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Economic growth accelerates in US
Improved GDP figure attributed to higher consumer spending, lower imports and jump in federal government spending.
Last Modified: 27 Oct 2012 02:08

The US economy grew at a slightly faster two per cent annualised rate from July through September, buoyed by more spending by consumers and the federal government.

Growth accelerated from the 1.3 per cent rate of the April-June quarter, the Commerce Department said on Friday.

The report is the final snapshot of economic growth before Americans choose a president on November 6. The pickup in growth could lend weight to President Barack Obama's message that the economy is improving slowly but surely.

Meanwhile Republican presidential candidate Mitt Romney adopted the mantle of change on Friday in an economic speech in which he vowed to generate stronger job growth.

"This election is a choice between the status quo - going forward with the same policies of the last four years - or instead, choosing real change, change that offers promise," he said.

Growth remains too weak to rapidly boost hiring. And the 1.74 per cent average growth rate for the first nine months of 2012 trails last year's 1.8 per cent growth, a point that Romney has emphasised.

The economy grew faster last quarter because consumer spending rose at a two per cent annual rate, up from a 1.5 per cent rate in the second quarter.

Spending on home-building and renovations increased at an annual rate of more than 14 per cent.

And federal spending surged, mainly because of the sharpest increase in defence spending in more than three years.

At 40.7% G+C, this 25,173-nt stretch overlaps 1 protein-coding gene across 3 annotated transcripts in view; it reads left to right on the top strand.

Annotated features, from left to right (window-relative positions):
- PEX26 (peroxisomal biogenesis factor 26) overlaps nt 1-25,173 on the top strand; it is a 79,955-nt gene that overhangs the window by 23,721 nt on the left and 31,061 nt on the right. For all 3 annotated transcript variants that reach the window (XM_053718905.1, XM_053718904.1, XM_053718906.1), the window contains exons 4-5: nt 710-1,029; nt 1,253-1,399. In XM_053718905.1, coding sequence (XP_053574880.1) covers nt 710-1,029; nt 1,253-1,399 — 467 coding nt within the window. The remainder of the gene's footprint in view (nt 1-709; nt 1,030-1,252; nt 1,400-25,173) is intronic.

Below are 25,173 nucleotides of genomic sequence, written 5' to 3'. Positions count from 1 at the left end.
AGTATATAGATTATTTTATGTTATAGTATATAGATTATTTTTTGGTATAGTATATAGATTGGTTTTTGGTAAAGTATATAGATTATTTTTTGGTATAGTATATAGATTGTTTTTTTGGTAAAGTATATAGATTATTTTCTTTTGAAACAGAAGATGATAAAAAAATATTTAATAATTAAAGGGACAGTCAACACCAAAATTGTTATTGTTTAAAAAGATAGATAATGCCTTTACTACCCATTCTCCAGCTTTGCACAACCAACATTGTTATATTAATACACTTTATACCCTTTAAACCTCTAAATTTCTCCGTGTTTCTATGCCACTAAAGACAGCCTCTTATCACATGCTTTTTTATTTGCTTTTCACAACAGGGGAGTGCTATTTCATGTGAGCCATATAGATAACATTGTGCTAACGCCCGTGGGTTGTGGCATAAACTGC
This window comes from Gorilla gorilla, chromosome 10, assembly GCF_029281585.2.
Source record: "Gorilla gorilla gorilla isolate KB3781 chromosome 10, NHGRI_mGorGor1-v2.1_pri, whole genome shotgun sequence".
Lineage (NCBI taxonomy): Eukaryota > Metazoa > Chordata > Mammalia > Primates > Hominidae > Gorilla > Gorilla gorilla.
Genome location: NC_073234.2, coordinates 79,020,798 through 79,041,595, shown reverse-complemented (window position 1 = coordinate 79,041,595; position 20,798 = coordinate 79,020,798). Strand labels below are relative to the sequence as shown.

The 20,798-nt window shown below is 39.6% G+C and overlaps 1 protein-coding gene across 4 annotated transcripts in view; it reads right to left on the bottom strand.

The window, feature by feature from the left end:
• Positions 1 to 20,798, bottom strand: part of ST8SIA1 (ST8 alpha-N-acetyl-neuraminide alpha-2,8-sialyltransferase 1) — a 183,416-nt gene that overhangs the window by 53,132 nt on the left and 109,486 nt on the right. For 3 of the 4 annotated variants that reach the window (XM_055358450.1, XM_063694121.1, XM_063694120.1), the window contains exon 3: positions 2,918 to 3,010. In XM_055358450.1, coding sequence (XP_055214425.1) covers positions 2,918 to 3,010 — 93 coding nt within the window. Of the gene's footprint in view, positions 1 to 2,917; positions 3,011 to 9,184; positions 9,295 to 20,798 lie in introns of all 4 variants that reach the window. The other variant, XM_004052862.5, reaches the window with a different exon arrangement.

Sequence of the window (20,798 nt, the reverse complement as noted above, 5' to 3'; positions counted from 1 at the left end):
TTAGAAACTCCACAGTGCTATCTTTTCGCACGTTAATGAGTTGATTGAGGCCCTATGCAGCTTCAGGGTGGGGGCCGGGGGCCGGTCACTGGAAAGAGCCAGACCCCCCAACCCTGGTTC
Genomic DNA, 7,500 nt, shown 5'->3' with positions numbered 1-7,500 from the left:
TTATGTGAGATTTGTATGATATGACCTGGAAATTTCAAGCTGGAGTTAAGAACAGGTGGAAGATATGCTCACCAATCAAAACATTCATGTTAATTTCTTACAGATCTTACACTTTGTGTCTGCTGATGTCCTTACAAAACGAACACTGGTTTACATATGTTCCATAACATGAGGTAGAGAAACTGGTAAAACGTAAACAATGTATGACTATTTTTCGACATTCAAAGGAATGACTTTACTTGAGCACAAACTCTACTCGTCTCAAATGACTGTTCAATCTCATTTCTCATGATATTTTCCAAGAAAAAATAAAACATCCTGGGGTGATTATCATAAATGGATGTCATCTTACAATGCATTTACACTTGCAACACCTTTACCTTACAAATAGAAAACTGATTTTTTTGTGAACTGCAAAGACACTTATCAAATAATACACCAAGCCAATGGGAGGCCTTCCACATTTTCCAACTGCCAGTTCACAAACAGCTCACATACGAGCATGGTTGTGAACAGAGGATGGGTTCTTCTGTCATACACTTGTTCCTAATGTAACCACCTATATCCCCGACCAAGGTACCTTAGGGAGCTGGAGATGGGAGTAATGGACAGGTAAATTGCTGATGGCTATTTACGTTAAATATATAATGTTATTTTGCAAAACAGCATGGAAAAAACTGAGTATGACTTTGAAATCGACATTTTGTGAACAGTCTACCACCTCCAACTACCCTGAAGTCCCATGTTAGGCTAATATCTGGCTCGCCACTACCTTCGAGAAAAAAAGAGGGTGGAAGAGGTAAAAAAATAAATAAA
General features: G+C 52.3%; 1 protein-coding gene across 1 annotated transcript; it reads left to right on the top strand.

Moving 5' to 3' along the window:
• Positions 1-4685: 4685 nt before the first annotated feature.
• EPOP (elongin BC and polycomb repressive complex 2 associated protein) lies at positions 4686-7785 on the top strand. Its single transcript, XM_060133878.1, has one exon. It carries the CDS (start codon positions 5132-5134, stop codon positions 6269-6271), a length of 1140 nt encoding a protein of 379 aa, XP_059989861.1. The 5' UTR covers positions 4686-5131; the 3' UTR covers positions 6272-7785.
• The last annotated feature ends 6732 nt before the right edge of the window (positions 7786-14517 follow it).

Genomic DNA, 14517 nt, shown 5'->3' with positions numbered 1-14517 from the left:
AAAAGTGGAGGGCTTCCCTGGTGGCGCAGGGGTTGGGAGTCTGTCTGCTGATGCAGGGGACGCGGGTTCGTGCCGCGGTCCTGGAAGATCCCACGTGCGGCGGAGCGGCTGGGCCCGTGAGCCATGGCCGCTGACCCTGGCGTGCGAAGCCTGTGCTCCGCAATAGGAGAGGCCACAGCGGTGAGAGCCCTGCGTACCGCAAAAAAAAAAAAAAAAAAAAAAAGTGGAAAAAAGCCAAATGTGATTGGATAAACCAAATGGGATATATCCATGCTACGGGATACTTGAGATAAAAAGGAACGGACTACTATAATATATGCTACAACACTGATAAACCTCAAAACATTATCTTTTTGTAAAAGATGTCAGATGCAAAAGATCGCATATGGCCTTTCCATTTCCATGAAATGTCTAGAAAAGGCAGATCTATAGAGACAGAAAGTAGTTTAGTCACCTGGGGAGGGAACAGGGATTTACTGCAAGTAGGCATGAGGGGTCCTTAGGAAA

Political implications

However, growth was held back by the first drop in exports in more than three years and flat business investment in equipment and software.

Al Jazeera's Alan Fisher, reporting from Washington, said the Republicans had yet to comment on the new figures but that their candidate would likely say: "'If you elect me, Mitt Romney, I will produce better GDP figures.'"

In-depth coverage of the US presidential election

"If you look at opinion polls in the last week or so, [Romney] is moving forward in the national polls, but in key swing states, Barack Obama still holds a narrow lead," our correspondent said.

"Barack Obama is doing better on the economic news than perhaps he had originally hoped."

The latest Reuters/Ipsos daily tracking poll had Obama leading Romney among likely voters by 47 per cent to 46 per cent.

The economy was also slowed by the severe drought last summer in the Midwest. The drought cut agriculture stockpiles and reduced growth by nearly a half-point.

The government's report covers gross domestic product, which measures the nation's total output of goods and services - from restaurant meals and haircuts to airplanes, appliances and highways.

It was the government's first of three estimates of growth for the July-September quarter. And it sketched a picture that has been familiar all year - the economy is growing at a tepid rate, slowed by high unemployment and corporate anxiety over an unresolved budget crisis and a slowing global economy.

While growth remains modest, the factors supporting the economy have changed. Exports and business investment drove growth for most of the recovery, but are now fading. Meanwhile, consumer spending has ticked up.

And housing is adding to growth after a six-year slump.

Businesses remain cautious

Consumer spending drives nearly 70 per cent of economic activity. But businesses have grown more cautious since spring, in part because customer demand has remained modest while exports have declined.

Many companies worry that their overseas sales could dampen further if recession spreads throughout Europe and growth slows further in China, India and other developing countries.

Businesses also fear the tax increases and government spending cuts that will kick in next year if Congress does not reach a budget deal.

Since the recovery from the Great Recession began in June 2009, the US economy has grown at the slowest rate of any recovery in the post-World War II period. Economists say growth could remain sluggish through the first half of 2013.

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Source:
Al Jazeera And Agencies
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